Looking back at the events after a half-century, Defoe knew the outcome of the “visitation,” and his account has a taught unity of time and place. Here in the United States, five months into the SARS-CoV-2 pandemic, many observers are watching in horror and disbelief as the virus spirals out of control in states in the South and West that failed to take it seriously and refused to learn from the experience of other states, and countries, that succeeded in bringing their outbreaks under control. At the same time, some states and countries that successfully broke the chain of transmission, are experiencing resurgences.
For all the differences between the London plague and our pandemic, there are striking commonalities. As in Defoe’s London, the poor and the weak are disproportionately exposed to the coronavirus in low-income neighborhoods, close living-quarters, and low-wage jobs. As in Defoe’s London, many people refuse to follow common-sense precautions, instead falling for quackery and scientifically unsupported treatments. As in London, statistics regarding the number of cases and deaths from Covid-19 are manipulated and misinterpreted to suit the narrative of different parties.
On the most basic level, what we share with the London outbreak is the massive, sudden upsurge in morbidity and mortality, and the inescapable sense that a pathogen is beyond our control. In London of 1665 the bills of mortality were widely distributed so that residents could know the situation in their parish, and neighbors shared the latest news of who had fallen ill and died. In 2020, normal life has been replaced by a profusion of images, charts, statistics, and stories, which have flooded the media since March. These convey the fever chart of the epidemic in different places together with stories of intensive care units stretched to capacity and the bios of individuals who have been lost. At the same time, we are subjected to a constant flow of interviews with health care workers, epidemiologists, and public health officials, who interpret the day-to-day trends in an effort to explain where things are headed.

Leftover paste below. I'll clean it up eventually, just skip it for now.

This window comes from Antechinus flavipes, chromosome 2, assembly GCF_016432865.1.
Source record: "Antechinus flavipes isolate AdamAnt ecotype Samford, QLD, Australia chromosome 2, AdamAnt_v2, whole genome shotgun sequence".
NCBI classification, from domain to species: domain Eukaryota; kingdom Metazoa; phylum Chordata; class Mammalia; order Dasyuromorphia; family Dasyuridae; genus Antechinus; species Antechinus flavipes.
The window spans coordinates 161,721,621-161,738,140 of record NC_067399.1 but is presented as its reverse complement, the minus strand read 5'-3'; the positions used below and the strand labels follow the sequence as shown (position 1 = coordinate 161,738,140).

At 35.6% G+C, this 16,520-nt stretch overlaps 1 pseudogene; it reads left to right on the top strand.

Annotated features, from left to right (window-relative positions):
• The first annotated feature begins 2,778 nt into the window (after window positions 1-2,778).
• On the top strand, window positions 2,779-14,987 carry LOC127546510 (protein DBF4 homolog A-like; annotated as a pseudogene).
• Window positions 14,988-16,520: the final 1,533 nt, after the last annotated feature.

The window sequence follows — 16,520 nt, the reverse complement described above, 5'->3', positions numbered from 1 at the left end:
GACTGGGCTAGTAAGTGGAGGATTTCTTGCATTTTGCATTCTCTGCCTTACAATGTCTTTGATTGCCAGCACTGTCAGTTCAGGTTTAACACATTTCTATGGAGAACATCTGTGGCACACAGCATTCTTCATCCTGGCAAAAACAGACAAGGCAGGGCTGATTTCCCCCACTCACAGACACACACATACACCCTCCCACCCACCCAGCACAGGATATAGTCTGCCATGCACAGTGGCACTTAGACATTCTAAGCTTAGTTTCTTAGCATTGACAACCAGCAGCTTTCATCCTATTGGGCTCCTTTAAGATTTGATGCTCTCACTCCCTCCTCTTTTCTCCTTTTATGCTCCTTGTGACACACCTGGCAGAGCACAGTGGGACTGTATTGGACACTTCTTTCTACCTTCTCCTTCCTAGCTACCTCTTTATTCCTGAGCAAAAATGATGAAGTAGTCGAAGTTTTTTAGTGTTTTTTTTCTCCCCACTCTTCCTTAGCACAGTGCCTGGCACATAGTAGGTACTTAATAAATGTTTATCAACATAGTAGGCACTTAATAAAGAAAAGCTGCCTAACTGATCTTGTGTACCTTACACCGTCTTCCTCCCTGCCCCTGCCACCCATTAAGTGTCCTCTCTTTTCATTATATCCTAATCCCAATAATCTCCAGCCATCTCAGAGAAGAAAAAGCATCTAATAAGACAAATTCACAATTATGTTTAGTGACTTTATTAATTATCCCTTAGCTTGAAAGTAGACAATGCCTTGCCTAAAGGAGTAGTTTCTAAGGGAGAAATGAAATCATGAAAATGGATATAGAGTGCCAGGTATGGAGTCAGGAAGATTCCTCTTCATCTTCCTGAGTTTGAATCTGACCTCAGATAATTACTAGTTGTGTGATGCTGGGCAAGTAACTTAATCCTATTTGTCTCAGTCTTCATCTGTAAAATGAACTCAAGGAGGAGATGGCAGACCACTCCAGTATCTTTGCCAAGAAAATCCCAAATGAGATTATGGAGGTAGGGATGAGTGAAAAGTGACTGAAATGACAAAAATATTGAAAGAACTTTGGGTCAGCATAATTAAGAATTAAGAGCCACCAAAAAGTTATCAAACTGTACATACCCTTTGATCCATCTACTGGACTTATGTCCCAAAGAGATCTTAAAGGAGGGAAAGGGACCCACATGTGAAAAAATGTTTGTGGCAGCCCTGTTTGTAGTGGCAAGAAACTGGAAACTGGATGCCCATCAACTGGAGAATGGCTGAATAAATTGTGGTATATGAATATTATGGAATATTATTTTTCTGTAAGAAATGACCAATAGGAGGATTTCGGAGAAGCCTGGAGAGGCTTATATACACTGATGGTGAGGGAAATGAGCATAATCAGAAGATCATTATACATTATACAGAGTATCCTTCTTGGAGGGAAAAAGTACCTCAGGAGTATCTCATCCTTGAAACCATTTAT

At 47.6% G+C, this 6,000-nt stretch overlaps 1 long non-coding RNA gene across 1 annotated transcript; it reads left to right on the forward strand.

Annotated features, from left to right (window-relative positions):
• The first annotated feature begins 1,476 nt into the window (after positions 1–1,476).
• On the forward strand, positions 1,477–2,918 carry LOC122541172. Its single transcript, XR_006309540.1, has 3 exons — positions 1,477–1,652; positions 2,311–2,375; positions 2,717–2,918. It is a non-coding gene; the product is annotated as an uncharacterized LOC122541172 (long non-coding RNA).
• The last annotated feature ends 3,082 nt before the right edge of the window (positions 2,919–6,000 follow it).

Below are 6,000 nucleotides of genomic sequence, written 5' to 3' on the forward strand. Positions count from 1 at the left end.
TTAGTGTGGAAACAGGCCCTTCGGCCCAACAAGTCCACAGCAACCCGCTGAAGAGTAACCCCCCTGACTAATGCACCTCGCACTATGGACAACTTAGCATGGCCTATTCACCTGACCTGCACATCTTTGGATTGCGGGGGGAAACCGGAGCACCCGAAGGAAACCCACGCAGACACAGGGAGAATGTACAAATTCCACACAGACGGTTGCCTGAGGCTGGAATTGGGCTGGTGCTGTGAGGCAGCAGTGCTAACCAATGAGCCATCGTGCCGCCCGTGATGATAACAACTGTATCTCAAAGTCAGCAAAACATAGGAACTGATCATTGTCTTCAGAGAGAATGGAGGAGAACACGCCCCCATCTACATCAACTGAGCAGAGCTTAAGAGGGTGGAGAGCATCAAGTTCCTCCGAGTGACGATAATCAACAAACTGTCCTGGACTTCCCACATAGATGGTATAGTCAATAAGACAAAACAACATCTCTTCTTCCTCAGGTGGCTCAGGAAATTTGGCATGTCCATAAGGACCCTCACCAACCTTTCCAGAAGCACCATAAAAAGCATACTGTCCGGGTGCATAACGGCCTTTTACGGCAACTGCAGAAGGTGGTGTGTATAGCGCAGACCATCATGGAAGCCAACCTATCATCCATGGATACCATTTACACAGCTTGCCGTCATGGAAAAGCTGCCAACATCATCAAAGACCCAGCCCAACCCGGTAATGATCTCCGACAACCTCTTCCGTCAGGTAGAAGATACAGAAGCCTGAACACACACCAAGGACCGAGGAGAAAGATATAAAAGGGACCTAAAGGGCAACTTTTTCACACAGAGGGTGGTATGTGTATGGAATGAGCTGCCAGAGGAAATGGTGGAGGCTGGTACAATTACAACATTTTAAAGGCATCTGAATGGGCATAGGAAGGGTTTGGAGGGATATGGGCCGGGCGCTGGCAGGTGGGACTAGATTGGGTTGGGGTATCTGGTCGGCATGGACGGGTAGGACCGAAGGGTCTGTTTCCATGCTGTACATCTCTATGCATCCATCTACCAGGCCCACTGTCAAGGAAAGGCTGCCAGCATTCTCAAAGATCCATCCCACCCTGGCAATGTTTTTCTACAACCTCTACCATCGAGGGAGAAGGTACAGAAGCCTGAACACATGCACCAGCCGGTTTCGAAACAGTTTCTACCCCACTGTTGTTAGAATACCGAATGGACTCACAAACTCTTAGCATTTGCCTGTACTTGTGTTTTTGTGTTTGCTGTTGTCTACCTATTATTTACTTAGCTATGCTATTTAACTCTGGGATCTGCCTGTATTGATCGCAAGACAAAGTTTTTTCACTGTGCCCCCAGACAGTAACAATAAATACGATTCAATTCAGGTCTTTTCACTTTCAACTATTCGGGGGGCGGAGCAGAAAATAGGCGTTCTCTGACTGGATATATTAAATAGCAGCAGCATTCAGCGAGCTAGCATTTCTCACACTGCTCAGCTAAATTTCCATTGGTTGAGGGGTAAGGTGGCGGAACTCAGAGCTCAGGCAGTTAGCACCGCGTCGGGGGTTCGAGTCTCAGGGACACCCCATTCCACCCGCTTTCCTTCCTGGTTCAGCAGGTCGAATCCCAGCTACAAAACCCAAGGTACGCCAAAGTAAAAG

Although we pride ourselves on being modern and are used to thinking that we have control over our lives, at the present moment we have to admit that we have no idea of how this “visitation” will play itself out.
Daniel Defoe, A Journal of the Plague Year, Penguin edition, 1966, p. 206.
A Journal, p. 30.
Geoffrey Kabat is an epidemiologist and the author, most recently of Getting Risk Right: Understanding the Science of Elusive Health Risks. Geoffrey can be found on Twitter @GeoKabat